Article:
Despite Nazi documentation, Babi Yar wouldn't be spoken about, nor recognised as part of the Shoah. A repressive silence inhibited Soviet people. "For decades," notes historian Maria Tumarkin, "one word, a joke, a complaint, a sentence said in passing or wildly misinterpreted, could become grounds for arrest, camps, exile or execution."
Even beyond the Khrushchev Thaw of the '50s and '60s, when censorship relaxed, state-imposed silence was habitual and normalised in everyday culture, says Tumarkin.
Yevgeny Yevtushenko in 1962: the poet railed against official silence. Photo: AP
But in 1961, Yevgeny Yevtushenko broke the silence by publishing his now-famous poem:
No monument stands over Babi Yar.
A steep cliff only, like the rudest headstone ???
The poem itself was monumental. Denounced by authorities, Yevtushenko read 15 stanzas to packed audiences in Kiev, then worldwide.
I am each old man here shot dead.
I am every child here shot dead...
No fibre of my body will forget this.
Dmitri Shostakovich was emboldened by Yevtushenko's poem to compose his symphony on the massacre. Photo: Supplied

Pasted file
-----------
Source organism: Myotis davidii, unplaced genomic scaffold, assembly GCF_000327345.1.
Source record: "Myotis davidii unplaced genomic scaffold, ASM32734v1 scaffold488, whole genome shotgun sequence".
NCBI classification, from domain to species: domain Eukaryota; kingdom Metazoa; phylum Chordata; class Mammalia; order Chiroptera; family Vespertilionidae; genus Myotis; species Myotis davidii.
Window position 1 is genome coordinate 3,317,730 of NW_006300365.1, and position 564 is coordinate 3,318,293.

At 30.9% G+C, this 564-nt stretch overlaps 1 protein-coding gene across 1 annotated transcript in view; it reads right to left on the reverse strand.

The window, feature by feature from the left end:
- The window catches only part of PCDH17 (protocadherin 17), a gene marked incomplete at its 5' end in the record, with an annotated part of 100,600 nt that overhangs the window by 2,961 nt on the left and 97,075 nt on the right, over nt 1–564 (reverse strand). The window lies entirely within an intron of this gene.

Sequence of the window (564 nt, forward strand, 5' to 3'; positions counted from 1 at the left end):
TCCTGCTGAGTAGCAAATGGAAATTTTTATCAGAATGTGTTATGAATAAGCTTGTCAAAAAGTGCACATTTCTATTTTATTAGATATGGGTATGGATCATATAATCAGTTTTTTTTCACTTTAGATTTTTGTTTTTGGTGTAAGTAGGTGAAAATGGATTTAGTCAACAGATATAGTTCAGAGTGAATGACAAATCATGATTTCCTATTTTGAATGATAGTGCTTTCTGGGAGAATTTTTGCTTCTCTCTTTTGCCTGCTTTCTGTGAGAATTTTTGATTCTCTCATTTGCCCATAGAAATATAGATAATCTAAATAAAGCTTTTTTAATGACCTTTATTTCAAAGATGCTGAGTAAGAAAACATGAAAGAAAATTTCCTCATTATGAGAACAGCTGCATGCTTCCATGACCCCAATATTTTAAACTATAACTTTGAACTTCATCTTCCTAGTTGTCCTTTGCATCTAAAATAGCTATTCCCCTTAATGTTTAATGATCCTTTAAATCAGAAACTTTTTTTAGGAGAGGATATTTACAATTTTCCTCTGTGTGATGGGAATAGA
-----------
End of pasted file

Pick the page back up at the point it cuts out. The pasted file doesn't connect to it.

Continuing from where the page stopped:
Emboldened by the poem, Dmitri Shostakovich composed his 13th Symphony "Babi Yar" to Yevtushenko's words. To the Soviets, "sung poems" worked on a subversive register when the banal slogans of totalitarianism couldn't be trusted, according to Tumarkin. When the symphony, with its spiritual and satirical elements, premiered in Moscow, officials cancelled broadcasts and demanded revisions.
But it was performed unaltered to a rapturous audience. It shot Yevtushenko (who died in April) to fame, and he twice toured Australia. Although by official order his poem was revised, the unrevised version will be performed at the Victorian Arts Centre next week.